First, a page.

Overcrowded Shelves

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Bookshelves in my home office

Over at my Bob on Books Facebook page, I have a “question of the day.” Recently I asked whether people had more shelves than books or books than shelves. It was unanimous: everyone who commented had more books than shelves.

I have not reached a books-to-shelves equilibrium but here are some of the strategies I’ve pursued to keep the overflow under a measure of control.

1. I freely lend. I’m almost disappointed when someone does the rare thing of returning a book. Often, people ask to borrow books I’ve reviewed.

2. I donate books related to my work to a book grab for new employees in my organization.

3. I always ask whether I will re-read or use as a reference every book I read. If I keep it, another book (or three) has to go.

4. Library book sales are a great place to donate your books to a good cause. You clear your shelves, you give your books a second life with someone else, and you provide funds for “extras” for the library you love.

5. A variation on this is that I’ve donated some books to the theological library of the seminary where I’m an alumnus. I know that doesn’t fit everyone, but I also know it fits some of you.

6. Some have donated books to seminaries or other educational institutions in other countries. Either donate classics or newer scholarship and text books.

7. I do sell some of my books at Half Price Books. Increasingly, we walk out with money in our pockets. Recent books generally bring the best prices, so read it, and if you know you won’t read it again, sell it quick.

8. I know some have set up their own online selling and you can make more on your books by doing this, if you are willing to devote the time to it and give good service and value.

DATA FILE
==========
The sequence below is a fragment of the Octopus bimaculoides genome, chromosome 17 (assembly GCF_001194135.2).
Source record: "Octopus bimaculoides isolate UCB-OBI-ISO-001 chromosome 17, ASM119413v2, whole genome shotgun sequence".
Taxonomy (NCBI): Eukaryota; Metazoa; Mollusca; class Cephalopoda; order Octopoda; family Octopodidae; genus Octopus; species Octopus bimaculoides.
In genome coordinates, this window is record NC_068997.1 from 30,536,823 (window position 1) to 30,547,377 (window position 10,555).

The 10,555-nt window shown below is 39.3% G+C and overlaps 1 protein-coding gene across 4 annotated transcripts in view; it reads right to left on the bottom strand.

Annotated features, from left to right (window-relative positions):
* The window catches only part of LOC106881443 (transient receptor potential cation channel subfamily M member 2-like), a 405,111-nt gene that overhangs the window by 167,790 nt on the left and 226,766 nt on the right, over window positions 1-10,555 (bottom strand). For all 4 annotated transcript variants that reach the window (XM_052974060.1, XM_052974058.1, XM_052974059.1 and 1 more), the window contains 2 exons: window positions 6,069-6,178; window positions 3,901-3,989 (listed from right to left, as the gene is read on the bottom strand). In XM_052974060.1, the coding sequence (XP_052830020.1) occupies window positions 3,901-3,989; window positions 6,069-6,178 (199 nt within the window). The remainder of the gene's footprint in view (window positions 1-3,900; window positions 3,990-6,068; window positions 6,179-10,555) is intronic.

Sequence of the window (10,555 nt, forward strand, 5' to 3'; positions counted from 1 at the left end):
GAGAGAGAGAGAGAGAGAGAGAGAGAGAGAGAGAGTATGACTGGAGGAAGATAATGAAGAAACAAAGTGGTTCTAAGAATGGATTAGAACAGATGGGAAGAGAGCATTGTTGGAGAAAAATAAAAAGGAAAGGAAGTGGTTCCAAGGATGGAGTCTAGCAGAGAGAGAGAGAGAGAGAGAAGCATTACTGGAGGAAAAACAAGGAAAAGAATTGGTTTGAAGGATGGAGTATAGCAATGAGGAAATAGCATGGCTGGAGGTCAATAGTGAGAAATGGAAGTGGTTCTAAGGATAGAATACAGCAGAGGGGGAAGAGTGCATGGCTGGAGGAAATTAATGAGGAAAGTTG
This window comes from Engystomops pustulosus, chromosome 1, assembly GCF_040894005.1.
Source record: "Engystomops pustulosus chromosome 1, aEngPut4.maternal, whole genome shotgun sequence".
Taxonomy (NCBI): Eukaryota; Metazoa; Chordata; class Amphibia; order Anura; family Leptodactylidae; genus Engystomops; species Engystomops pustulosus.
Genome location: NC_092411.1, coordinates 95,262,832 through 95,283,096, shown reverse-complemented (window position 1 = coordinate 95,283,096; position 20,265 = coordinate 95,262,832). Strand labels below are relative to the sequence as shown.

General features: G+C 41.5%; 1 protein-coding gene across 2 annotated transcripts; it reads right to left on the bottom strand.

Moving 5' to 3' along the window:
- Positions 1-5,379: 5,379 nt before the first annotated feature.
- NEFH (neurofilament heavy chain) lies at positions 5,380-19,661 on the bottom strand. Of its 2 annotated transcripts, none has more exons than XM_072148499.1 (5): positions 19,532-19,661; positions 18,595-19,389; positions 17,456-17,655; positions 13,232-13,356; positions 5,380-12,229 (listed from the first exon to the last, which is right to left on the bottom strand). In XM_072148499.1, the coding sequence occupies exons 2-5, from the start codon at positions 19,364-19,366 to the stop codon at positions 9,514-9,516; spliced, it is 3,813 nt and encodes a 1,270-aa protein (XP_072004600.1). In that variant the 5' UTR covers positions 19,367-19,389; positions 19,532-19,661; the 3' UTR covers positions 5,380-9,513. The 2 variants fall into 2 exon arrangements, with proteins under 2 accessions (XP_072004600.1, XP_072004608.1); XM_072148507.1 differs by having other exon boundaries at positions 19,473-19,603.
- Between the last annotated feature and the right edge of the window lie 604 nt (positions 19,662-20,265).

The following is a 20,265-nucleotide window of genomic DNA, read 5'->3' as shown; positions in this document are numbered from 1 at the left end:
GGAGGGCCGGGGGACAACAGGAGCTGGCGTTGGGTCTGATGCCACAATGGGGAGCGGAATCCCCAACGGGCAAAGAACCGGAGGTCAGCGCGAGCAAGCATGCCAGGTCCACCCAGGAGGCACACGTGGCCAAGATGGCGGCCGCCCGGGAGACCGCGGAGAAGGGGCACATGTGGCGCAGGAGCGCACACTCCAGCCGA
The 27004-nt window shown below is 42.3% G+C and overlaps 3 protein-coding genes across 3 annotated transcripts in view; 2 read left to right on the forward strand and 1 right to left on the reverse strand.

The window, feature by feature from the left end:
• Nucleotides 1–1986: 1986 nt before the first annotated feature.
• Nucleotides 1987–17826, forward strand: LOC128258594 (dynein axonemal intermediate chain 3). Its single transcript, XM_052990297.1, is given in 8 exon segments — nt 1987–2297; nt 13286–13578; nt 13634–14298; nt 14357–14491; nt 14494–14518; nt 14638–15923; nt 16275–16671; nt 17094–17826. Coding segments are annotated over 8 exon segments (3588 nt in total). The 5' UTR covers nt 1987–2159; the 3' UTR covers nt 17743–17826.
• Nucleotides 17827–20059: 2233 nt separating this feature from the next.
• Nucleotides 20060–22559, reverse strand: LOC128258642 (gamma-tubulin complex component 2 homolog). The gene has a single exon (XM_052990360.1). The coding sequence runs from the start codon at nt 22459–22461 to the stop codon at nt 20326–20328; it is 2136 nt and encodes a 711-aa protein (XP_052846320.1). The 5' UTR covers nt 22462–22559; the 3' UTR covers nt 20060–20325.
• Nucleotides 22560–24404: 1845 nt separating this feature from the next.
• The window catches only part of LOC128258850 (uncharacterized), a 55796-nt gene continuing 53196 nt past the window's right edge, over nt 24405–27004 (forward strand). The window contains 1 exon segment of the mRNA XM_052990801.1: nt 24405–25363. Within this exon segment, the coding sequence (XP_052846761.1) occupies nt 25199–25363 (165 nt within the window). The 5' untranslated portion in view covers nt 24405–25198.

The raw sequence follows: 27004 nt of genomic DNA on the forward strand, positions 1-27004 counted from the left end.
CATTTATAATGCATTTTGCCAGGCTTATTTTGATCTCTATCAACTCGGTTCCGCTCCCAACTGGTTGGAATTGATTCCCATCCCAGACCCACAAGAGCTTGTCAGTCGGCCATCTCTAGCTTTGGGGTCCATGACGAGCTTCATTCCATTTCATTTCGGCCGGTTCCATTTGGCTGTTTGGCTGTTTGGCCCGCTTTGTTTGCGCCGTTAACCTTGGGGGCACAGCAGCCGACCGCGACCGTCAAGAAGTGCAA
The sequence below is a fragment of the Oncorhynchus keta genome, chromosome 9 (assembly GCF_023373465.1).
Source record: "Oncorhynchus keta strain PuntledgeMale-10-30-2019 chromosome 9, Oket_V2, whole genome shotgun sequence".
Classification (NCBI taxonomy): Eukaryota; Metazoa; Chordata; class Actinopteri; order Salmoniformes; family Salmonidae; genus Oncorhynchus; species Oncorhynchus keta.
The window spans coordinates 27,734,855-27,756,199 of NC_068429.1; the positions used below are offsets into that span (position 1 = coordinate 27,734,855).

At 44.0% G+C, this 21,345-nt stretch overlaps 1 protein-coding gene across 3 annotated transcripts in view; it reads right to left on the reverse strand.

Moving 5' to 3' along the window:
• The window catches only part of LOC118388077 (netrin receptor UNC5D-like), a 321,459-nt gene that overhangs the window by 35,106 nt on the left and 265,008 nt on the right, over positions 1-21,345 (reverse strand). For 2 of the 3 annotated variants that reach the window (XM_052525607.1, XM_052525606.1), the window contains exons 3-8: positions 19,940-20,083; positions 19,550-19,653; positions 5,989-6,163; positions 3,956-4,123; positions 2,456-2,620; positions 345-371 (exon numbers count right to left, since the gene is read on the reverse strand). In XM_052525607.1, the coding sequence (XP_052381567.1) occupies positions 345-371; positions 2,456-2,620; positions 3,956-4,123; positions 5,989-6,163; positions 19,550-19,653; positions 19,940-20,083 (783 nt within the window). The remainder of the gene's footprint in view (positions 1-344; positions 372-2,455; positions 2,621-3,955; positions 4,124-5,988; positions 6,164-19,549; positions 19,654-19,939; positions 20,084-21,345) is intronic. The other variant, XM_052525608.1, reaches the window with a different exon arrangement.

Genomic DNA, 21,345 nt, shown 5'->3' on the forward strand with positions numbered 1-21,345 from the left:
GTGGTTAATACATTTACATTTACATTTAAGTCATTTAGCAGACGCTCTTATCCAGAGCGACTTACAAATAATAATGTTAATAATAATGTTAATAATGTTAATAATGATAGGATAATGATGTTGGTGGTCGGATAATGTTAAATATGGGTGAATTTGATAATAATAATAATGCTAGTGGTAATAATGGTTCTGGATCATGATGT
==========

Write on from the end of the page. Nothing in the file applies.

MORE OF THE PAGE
9. I try to find at least one book a day that I put on my donate/sell piles.

10. Finally, books fitly chosen and shared with someone actually interested in the book gives you the joy of passing along a book to someone you know will appreciate it. I find it always helps to ask first if they would be interested in reading it–otherwise, it can feel like you are just dumping your books.

This is one advantage of e-readers–one book or a thousand take up the same physical space. I would be even deeper in books were it not for the ones on my Kindle. Still, I like reading, and especially reviewing, from physical books.

Of course, I suspect there are other creative ways to deal with the overflow. Here are a few I could come up with.

1. Build something with them. I’ve seen great examples of book igloos online.

2. Insulate with them. Anyone know the R-value of books?

3. Use them to support a table or counter top.

4. Some big books make great door stops.

5. Or just do what most of us do and stack them, box them, squirrel them away and live around them.

6. Build or find an annex for your books. We have heard of a few used bookstores getting their start this way.

Have you come up with other creative ways to deal with your book overflow? If you are a reader, you likely will need to sooner or later!

5 thoughts on “Overcrowded Shelves

  1. These are wonderful ideas; thanks for the thought starters! I even like the “other uses” section. I really, really hate to toss books, even into the recycling but, as a reviewer too, I sometimes have those that I really don’t want anyone else to be exposed to. One more idea: our library had a book folding class, where we were given patterns and old books (it was interesting that many were Readers Digest classics) to fold, making designs that could fit in the now empty (ha!) spaces on our book shelves. Just do a search for book folding and you’ll find lots of instructions.

  2. Bob, so far I have skillfully avoided coming up with creative ideas to deal with my book overflow!😂 We have books organized in many places around our living space and I think it creates the illusion that no overflow exists! Despite giving away a number of books, I could still probably attempt your #9.

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